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The Nashville Food Truck Scene is booming, (66 of them at least, by my count, and according to the Nashville Food Truck Association) and as an avid lover of non-processed, artisanally-made food, I couldn’t be happier – and those of us in Nashville couldn’t be luckier. Our phenomenal growth as a city is providing inspiration to aspiring cooks who are already here, to meet the challenge of feeding the growling bellies of our growing town. At the same time, it’s drawing culinarily-inspired visionaries from outside of Nashville to us, like fruit flies to a bowl of ripe peaches.
The kind of growth Nashville is experiencing is tempting some of us who’ve been here for many years to abandon that “We’ll leave the light on for ya” spirit, and contemplate the thought that…maybe…if we turn the porch light off, and hunker down real low, and stay real quiet, they’ll go away. Because the traffic is starting to get a li’l bit stressful. But, no, that is not the Nashville way. Because REAL Nashvillians have a way of making you feel like all their lives they’ve been waiting to meet YOU. It’s what we do. It’s who we are. We have a reputation for hospitality, and we aim to keep it.
I love the idea of food trucks, because I love the idea of people who are pursuing their dreams. One of the main reasons that so many folks go into the food industry is because they love seeing the pleasure that eating good food brings to the people they love. The idea of taking something that we love doing anyway, and turning it into our career is a dream that many of us have, but getting into the food business is not an easy thing to do.
When I first moved out here to the Boonies, my cheesecakes had acquired a reputation of some renown among my friends, and there was a fabulous restaurant out this way that I thought MIGHT just be interested in offering my cheesecake on their dessert menu. After doing the research, I discovered that there are LAWS governing these things, and kitchens where foods are produced have to be approved by the Health Department, and when I discovered all the legal hoops that had to be jumped through, I abandoned my little idea. I had kids to homeschool, after all. Flash forward about 4 years, and along comes the arrival of the popularity of the Food Truck. Because of my own research into the food industry, I thought to myself: where are these people making their sauces? Where are they preparing what has to be prepared before their sandwich can be served?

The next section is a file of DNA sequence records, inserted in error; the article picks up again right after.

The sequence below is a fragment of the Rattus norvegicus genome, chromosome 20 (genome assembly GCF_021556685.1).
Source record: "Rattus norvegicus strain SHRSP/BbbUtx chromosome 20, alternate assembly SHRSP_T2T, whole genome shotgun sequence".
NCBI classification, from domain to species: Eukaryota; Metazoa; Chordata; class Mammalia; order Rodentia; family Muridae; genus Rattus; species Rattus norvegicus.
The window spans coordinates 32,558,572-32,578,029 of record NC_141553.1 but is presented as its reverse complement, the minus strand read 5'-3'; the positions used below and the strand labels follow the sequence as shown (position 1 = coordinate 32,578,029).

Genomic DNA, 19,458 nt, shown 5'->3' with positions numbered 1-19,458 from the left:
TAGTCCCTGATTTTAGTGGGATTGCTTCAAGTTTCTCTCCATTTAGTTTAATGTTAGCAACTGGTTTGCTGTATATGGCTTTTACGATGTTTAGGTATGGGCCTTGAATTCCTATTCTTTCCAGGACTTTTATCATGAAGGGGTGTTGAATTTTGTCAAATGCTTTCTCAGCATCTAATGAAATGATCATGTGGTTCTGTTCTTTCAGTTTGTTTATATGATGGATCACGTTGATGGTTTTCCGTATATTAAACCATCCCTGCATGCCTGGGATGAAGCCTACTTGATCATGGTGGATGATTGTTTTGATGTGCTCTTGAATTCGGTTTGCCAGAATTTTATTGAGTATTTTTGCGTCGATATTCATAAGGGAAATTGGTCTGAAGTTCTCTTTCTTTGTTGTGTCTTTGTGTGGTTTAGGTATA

Well, someone else in Nashville was thinking about those same questions. She took those questions, looking at them as a need, and turned that need into a business opportunity. Irene Bradley of The Cook’s Kitchen had a business dream back when she was in 8th grade. Irene and her sister were making some delicious pound cakes and butter cookies and selling them door to door in her neighborhood. They got more orders than they could handle, and with only one oven, wished with all their hearts that they had a commercial space available to them where they could knock out dozens of cookies and cakes in a much shorter amount of time. Irene abandoned her dream at that time, and went on to become a nurse. But with the advent of food trucks in Nashville, once again, she saw the need for a space where the entrepreneurial dreams of people who wanted to bring their good food to a wider audience could be met.